By Bill Short
The Millington School Board voted unanimously this week to terminate its Shared Services agreement and create five staff positions to perform 10 services in-house.
Board members took both actions Monday night during their regular monthly meeting.
A motion to terminate the agreement was offered by Chris Denson and seconded by Roger Christopher.
A motion to create the new positions by amending the current fiscal year’s General Fund Budget was offered by C. J. Haley and seconded by Mark Coulter.
Board Chairman Cody Childress noted that there will be “no increase” in the current budget for the positions.
Bruce Rasmussen, supervisor of Financial Services for the school system, said funds that were already in the budget will be reallocated. He noted that the school system received extra money from Shelby County and from the state through its Basic Education Program.
“That went into the budget under Capital Outlay,” he said. “We’re just moving it from the Capital Outlay into the various areas that we need to support those positions.”
The five new positions are:
(1) Data Management and District Planning coordinator
(2) Network and System specialist
(3) Operations and Transportation assistant
(4) Purchasing/Contracts/Inventory coordinator
(5) Financial Operations supervisor
During the spring of 2014, the superintendents of the six new municipal school districts in the county prepared a proposal to share services for the operations side of the districts. They submitted three-year Inter-Local Agreements that were approved by the school boards in all six districts.
The agreements began on July 1, 2014 and will officially expire on June 30 of this year.
They were to share services in 11 areas: business and finance software, payroll, planning, benefits, purchasing, information technology support, transportation, Power School, nutrition, energy management and Career Technical Education.
Dr. David Roper, superintendent of Millington Municipal Schools, has noted that the Shared Services programs were provided by employees of the Arlington, Bartlett and Collierville districts.
Under the agreements, each district’s share of the cost for the services was based on its proportion of the total student enrollment in all six districts. Millington’s annual enrollment was approximately 8 percent of the total.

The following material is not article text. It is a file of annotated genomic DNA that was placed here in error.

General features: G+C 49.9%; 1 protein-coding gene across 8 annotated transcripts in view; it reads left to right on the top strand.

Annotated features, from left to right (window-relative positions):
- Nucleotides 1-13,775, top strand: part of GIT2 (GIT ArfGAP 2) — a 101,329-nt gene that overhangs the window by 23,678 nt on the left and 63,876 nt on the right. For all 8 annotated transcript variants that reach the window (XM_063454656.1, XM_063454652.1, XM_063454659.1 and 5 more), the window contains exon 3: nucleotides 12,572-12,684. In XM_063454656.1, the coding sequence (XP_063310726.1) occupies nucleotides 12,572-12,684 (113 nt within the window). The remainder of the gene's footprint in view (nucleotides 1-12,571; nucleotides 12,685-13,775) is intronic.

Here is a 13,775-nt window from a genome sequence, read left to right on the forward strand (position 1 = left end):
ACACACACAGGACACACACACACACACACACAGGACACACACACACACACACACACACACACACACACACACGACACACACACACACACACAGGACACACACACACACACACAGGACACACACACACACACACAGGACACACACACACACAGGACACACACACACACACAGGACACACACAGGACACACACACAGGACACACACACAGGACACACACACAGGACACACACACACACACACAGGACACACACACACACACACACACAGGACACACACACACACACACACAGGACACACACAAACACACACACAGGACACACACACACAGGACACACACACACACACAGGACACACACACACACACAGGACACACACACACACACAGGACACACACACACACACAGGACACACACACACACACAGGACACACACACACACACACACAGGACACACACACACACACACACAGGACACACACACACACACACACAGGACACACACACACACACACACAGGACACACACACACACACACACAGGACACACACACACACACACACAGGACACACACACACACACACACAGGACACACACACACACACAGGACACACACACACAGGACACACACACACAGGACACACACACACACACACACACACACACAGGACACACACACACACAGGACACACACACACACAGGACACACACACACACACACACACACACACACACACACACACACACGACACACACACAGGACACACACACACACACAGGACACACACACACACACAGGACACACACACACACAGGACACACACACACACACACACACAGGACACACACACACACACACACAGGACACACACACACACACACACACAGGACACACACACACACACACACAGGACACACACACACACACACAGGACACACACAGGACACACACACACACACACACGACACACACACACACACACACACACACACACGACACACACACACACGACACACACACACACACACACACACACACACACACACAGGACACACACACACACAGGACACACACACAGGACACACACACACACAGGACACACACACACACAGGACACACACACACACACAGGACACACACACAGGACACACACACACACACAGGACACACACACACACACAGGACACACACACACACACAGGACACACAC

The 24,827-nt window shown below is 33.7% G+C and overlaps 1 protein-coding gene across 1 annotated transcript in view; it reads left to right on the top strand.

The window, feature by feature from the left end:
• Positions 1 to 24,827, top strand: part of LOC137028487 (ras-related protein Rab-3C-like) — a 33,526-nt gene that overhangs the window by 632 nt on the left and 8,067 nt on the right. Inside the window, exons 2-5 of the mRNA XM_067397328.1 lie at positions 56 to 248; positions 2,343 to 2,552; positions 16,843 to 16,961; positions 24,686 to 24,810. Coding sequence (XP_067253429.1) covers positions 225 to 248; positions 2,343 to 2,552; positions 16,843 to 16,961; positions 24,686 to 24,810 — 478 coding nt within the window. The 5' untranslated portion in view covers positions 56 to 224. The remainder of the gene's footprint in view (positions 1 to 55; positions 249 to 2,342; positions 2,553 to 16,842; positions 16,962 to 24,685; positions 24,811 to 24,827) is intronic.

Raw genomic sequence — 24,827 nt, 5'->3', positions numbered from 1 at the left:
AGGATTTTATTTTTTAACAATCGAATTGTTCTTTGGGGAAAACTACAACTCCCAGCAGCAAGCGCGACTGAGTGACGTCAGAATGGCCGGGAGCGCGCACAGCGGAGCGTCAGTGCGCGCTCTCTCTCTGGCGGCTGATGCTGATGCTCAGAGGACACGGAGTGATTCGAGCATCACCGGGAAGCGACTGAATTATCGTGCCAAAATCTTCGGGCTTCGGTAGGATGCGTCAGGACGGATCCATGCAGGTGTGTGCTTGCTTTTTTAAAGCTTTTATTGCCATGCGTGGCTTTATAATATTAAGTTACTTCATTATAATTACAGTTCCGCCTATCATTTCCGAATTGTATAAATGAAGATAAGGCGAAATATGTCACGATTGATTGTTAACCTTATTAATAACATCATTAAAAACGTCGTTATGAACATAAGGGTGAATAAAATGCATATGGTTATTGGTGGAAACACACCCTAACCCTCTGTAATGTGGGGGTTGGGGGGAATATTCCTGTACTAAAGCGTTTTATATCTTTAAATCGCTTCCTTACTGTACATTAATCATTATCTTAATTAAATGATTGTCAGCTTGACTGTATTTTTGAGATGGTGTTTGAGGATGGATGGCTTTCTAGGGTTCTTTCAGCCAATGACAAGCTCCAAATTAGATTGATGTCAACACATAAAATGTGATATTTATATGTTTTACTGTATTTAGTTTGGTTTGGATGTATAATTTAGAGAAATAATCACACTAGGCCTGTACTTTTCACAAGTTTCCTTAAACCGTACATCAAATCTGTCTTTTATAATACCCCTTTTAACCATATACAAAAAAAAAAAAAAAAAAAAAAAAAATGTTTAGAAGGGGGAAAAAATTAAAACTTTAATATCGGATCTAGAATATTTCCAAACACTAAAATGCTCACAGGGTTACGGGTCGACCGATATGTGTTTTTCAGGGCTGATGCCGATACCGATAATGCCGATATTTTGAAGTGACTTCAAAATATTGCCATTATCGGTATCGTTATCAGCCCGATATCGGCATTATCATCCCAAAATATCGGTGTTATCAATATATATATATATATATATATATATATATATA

“That was a good thing for us,” Roper has said, “because we got valuable services that helped us accomplish a lot of things that otherwise would have been very difficult for us in a small school district.”
But the three “provider” districts decided that, beginning on July 1, the cost would be based on how many districts participated in a particular service. For example, if four participated, each would pay 25 percent of the total.
Roper has noted that, if Millington stayed with all 11 shared services after July 1, it would cost the district approximately $714,000 each year. But by “pulling out” of all but one, the annual cost will be only about $366,790.
He believes it is not in Millington’s “best interest” to continue in the Shared Services programs, except for Career Technical Education.
During an interview after Monday night’s meeting, Roper said he believes most of the six districts will continue participating in the CTE service, which is provided by Clark Knight. But he noted that it will not be done under the same “scenario.”
Roper said several of the districts plan to enter into a “consulting contract” with Knight, but it will no longer be a Shared Services Inter-Local Agreement.
“Our contract would be whatever we would work out with him, as far as the number of our students who would need services,” he noted. “And Bartlett or Collierville would have a totally different contract arrangement, based on their needs.”
Roper has said that, in addition to saving the district approximately $348,000 a year, creating the new staff positions will make it “more efficient” by performing the services in-house. And it will allow the district to show the community it is a “mature” school system that can “stand on its own.”
The superintendent has examined which members of the school system’s existing administrative staff are currently responsible for which areas. And he believes that, by “redirecting” some duties, he can have the other 10 shared services “covered” with just five individuals.
“It’s going to be a dividing up of those responsibilities,” he noted. “That’s going to be reflected in the job description for these new positions that we post and try to hire the best individuals possible.”
Although Roper hopes to begin accepting applications and interviewing “within the coming days,” he said not all the positions will be filled at the same time. But he does expect the individuals to be hired before July 1.
“It’s going to be a big transition for us,” he acknowledged. “But we’re already working on getting the training arranged for our folks.”
By Bill Short